What is it? A celebration of the best of American ballet—big, fast, energetic, straightforward, and unapologetically virtuosic—featuring choreographers George Balanchine, Benjamin Millepied, and Justin Peck. See where American ballet started and see where it is today.
Wait, who? George Balanchine, the father of American ballet and founder of New York City Ballet; Benjamin Millepied, of Black Swan-fame, but also the director of the ground-breaking L.A. Dance Project; and Justin Peck, current wunderkind and NYCB dancer whose choreography is breaking all kinds of boundaries in ballet.
Who’s it for? Anyone who wants to be transported to another world, who loves the art at SF MOMA, or thinks Aaron Copland is the greatest American composer.
What am I seeing? This ballet was the first ballet that George Balanchine choreographed in the United States in 1934. Gorgeous music, long blue skirts, moody lighting, and hints of a romance make this ballet one of the most popular pieces of the 20th century. Odds are if you ask a dancer what their favorite ballet to perform is, they’ll say Serenade.
What am I hearing? Peter Ilych Tchaikovsky’s Serenade for Strings in C major, Op. 48. Composed in 1880, this piece has four movements and was modeled after a Mozart sonata. In the ballet, Balanchine flips the third and fourth movements, ending on an elegiac note.
What should I look for? This ballet was choreographed on students, and Balanchine incorporated mistakes and accidents into the choreography. Watch for the moment when a girl falls to the ground, or runs in late, or when a soloist’s hair comes down from her bun. All these moments of chance have been immortalized in Balanchine’s ballet.
THE CHAIRMAN DANCES—QUARTET FOR TWO
What am I seeing? A (partly) brand-new work by choreographer Benjamin Millepied. In the real world, Millepied may be best known for being the husband of Natalie Portman and the choreographer of Black Swan, but in the ballet world, he’s known for being a former principal dancer at New York City Ballet, the former director of the Paris Opera Ballet (check out the documentary Reset for behind-the-scenes details on that relationship!), and now the director of L.A. Dance Project. Having declared himself “bored” with ballet in Vulture last year, you can expect his ballets to push the envelope on how dance, technology, and music interact.
What am I hearing? John Adams’ The Chairman Dances, a 13-minute “outtake” from his opera Nixon in China and Adams’ Christian Zeal and Activity, the middle section of his three-part ensemble work American Standard. Adams is a popular composer among choreographers these days (think Liam Scarlett’s Fearful Symmetries, Ashley Page’s Guide to Strange Places, or Mark Morris’s Joyride, all choreographed for SF Ballet) and The Chairman Dances has been used by choreographers as different as Lucinda Childs and Peter Martins.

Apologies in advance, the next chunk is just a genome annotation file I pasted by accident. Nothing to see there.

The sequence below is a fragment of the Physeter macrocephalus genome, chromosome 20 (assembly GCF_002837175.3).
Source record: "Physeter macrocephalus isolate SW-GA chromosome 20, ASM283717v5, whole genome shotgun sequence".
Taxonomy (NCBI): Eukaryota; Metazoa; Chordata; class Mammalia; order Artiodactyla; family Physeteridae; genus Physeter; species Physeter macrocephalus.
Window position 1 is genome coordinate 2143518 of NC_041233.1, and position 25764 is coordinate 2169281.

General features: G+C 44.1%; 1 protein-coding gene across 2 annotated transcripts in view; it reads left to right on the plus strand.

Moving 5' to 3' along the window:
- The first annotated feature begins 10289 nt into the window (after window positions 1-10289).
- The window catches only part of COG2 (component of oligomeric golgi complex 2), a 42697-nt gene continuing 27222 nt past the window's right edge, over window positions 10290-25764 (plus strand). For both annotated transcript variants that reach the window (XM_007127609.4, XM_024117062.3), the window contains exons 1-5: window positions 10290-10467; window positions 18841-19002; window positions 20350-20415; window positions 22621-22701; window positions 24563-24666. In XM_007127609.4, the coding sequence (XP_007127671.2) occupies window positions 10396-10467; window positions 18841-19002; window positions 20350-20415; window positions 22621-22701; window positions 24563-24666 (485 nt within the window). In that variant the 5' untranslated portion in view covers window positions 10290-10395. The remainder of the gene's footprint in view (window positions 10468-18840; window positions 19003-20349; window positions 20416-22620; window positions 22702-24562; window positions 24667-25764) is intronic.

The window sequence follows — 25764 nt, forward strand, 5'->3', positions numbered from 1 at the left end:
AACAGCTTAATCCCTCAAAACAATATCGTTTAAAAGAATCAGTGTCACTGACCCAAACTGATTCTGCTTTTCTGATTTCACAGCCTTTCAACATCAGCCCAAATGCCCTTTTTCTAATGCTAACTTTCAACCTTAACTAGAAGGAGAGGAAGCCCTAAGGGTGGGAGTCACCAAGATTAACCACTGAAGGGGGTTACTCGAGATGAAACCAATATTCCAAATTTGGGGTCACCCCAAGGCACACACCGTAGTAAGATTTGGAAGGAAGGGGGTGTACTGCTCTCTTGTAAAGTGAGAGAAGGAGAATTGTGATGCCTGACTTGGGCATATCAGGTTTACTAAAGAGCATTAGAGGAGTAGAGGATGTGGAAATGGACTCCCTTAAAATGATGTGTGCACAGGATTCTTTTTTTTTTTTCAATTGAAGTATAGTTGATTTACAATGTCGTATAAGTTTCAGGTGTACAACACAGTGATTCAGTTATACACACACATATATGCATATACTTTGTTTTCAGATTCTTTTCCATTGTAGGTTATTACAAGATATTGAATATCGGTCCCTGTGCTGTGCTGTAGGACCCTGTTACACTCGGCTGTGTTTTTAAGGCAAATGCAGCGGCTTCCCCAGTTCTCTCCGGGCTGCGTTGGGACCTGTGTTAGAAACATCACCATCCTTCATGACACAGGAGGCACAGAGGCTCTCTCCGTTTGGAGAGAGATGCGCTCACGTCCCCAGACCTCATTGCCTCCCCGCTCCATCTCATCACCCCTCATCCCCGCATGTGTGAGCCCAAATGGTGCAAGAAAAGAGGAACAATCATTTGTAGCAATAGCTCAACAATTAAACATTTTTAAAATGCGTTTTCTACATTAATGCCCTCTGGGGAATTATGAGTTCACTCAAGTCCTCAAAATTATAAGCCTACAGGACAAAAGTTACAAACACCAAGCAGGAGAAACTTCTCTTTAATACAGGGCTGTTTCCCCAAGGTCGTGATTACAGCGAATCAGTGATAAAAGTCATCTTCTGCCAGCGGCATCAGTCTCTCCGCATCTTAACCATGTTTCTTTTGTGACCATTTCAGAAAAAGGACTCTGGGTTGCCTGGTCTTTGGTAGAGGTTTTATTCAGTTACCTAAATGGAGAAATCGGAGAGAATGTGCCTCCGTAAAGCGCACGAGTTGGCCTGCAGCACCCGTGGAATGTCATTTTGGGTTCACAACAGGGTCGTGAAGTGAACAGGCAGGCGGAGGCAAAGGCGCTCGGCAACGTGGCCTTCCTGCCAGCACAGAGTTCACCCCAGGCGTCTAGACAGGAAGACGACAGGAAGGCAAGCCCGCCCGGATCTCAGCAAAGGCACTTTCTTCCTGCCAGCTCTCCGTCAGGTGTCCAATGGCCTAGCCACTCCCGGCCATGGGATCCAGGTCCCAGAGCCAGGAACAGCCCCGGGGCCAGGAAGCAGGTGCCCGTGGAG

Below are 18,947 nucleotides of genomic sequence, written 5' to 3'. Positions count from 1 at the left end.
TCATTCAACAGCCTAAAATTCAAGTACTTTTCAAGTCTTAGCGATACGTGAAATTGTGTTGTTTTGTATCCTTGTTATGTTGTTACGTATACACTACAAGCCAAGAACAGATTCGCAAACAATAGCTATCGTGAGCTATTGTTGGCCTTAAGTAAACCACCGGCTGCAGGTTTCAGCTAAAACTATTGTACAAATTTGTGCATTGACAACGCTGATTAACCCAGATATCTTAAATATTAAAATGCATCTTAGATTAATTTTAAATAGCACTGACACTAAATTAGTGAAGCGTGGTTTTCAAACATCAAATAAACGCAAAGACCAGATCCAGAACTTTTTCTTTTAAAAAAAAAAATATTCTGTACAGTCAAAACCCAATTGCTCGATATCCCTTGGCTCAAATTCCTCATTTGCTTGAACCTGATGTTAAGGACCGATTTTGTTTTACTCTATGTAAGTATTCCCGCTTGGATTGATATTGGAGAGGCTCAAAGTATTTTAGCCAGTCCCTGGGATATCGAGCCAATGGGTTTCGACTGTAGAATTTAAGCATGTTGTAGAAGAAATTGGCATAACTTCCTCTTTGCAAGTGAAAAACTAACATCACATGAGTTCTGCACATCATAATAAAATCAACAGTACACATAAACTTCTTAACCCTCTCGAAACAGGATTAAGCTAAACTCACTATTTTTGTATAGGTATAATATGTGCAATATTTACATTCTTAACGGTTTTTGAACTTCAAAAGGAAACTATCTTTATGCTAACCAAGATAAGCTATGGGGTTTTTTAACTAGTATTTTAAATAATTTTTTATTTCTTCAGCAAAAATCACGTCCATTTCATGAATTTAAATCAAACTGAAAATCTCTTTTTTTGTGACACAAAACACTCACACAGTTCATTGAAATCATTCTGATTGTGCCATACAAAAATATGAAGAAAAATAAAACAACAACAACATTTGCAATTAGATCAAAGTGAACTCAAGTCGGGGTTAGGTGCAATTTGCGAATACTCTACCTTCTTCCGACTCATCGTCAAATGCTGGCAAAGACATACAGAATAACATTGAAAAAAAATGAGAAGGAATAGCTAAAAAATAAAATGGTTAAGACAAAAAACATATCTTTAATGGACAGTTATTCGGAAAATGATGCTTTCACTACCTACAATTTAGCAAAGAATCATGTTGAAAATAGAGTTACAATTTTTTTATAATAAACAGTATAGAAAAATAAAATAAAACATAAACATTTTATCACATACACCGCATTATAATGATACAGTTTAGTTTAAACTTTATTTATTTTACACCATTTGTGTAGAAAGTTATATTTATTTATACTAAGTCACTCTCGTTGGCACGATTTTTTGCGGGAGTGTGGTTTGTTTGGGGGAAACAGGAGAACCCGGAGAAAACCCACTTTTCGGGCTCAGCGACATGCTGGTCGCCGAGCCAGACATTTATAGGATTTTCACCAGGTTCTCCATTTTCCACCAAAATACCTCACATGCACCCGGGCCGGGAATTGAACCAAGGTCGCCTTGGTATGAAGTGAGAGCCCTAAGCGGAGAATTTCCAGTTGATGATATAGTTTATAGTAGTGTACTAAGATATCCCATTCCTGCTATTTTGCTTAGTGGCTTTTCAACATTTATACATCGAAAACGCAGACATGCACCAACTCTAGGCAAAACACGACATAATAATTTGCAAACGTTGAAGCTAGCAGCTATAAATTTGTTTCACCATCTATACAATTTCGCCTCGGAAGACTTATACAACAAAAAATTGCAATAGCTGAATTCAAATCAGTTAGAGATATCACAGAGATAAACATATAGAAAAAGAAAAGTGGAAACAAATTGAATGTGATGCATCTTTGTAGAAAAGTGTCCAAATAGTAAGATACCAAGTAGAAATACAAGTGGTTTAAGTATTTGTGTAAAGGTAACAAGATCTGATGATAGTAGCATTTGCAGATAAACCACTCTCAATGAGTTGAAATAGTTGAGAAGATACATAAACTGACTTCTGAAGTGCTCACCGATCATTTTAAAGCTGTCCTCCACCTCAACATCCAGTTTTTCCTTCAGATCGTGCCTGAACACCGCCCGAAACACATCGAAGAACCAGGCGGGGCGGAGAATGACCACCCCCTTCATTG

What should I look for? Look for the way the group and the soloists interact: how they move in and out of patterns and shapes. And listen for the musical change when the main couple dances together: when the music was first composed for Nixon in China this music was supposed to be when Madame Mao and Chairman Mao would dance a foxtrot together.
RODEO: FOUR DANCE EPISODES
What am I seeing? Made for 15 men and 1 woman, Rodeo: Four Dance Episodes turns ballet convention on its head—something choreographer Justin Peck, a soloist at New York City Ballet, has been doing a lot lately. From same-sex partnering to ballets in sneakers (join us for our Unbound festival to see that ballet!), he is interested in exploring how the traditional architecture and technique of ballet can adapt to modern ideas and worldviews. This ballet is athletic, competitive, and virtuosic, but also allows space for these male dancers to be vulnerable and sensitive.
What am I hearing? Aaron Copland’s Four Dance Episodes from Rodeo. The ballet Rodeo was commissioned by the Ballets Russes and choreographed by Agnes de Mille, one of the first great female American ballet choreographers, in 1942. Four Dance Episodes is the symphonic version, orchestrated in 1945. You’ll probably recognize this music: it’s been used in just about every commercial that’s supposed to be “American” in feel.
What should I look for? The same-sex partnering, the moment of surprise when the woman joins the group, and the way that the pas de deux is a partnership of equals.
Listen to the Bright Fast Cool Blue Spotify Playlist
From Tchaikovsky to Aaron Copeland to John Adams, Bright Fast Cool Blue covers the full spectrum of ballet music, from classical to American to contemporary. Listen ahead of time, or revisit your favorite moments with SF Ballet.